All of my life I have witnessed people treating my brother, Luke, disrespectfully and poorly because of his sexual orientation. He would never treat someone the way he has been treated. He wakes up everyday and goes to school where he can’t walk down the hall without hearing at least one hateful remark or go to class without at least one teacher that looks down upon the supposed decision he made to be gay. Despite the fact he is scorned by many others, he goes throughout his day staying relatively optimistic and trying not to let other people’s opinions affect him.
When Luke was four, his preschool teacher asked the class what they wanted to be when they grew up. When it was Luke’s turn he replied, “I want to be Snow White.” Luke’s dream was immediately crushed when his teacher responded, “No I mean something real like a fireman or a cowboy.” How real is that? Luke felt the need to change his “future occupation” to an ice cream truck driver, which later at home led him to tears when repeating the story to our mom. Our mom was appalled by the teacher’s reaction and told Luke he didn’t have to be an ice cream truck driver and that he could be Snow White if he wanted to. Now that Luke is an active theater student and is soon going to college as a theater major, he very well could live up to his four-year-old dream of “being” Snow White.
Whether it means walking down the hall without hearing “fag,” “spick” or “the n word” or being able to marry the person you love regardless of gender, I believe in equal rights. No one should be discriminated against. Everyone deserves the same rights regardless if the differ from the mainstream.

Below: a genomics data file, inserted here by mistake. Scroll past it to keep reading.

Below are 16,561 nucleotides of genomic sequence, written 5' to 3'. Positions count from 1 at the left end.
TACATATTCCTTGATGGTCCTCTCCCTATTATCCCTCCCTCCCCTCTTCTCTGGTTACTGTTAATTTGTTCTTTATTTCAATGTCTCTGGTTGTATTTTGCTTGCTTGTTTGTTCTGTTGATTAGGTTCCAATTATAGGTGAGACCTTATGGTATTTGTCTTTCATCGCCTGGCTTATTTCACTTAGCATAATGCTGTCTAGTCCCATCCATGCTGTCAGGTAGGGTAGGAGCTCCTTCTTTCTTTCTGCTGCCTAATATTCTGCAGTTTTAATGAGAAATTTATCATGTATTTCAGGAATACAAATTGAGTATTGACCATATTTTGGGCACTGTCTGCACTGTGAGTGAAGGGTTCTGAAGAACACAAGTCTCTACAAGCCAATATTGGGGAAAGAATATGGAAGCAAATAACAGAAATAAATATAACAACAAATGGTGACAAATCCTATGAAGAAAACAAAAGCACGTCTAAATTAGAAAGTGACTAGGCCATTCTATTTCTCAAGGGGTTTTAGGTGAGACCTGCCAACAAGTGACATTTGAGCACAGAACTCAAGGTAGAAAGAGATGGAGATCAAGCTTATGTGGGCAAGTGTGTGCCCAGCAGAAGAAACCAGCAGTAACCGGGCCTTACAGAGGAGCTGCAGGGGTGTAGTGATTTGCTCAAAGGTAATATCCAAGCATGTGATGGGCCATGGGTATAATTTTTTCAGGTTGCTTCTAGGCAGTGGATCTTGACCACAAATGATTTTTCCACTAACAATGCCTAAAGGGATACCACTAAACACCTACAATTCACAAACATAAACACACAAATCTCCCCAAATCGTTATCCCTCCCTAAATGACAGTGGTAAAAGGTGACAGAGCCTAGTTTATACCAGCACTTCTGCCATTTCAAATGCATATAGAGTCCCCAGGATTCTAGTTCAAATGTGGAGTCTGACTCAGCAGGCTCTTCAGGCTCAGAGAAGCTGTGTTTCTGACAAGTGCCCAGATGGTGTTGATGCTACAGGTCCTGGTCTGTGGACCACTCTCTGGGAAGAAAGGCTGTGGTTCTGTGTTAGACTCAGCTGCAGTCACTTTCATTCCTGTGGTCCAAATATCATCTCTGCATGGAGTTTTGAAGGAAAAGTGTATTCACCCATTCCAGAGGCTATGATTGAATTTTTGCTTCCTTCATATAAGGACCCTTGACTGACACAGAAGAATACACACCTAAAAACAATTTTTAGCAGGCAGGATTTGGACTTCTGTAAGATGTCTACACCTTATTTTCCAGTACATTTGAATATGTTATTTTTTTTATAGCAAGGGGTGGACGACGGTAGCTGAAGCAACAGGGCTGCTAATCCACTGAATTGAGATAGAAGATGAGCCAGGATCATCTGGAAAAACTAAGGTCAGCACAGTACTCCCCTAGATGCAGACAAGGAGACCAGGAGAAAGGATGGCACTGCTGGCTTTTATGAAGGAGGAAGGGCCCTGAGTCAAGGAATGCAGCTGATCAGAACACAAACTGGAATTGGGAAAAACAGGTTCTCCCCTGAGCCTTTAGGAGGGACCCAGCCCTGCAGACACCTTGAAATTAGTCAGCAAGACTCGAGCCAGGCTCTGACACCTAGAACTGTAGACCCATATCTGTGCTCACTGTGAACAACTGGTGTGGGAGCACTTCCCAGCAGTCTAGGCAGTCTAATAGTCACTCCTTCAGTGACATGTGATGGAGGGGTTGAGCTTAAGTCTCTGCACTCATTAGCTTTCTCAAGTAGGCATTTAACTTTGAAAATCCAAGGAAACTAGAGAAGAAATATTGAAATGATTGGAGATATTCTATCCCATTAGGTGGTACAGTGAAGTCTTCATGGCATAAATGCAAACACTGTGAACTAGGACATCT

My brother has taught me to stay strong and not listen to what others say. Being called “gay,” “queer” or “fag” is an insult and I truly try to never use any of those hurtful descriptions. I try to support equal rights for minorities, but at this age it is difficult to do something highly effective. I have participated in the day of silence and worn rainbow bracelets and I plan on joining my brother at the Gay Pride parade in Chicago. In high school some students have decided that being gay is wrong or being unlike the majority is undesirable. In my opinion, people have no right to judge others. My brother has changed my ideology and has helped me become a more open-minded person.
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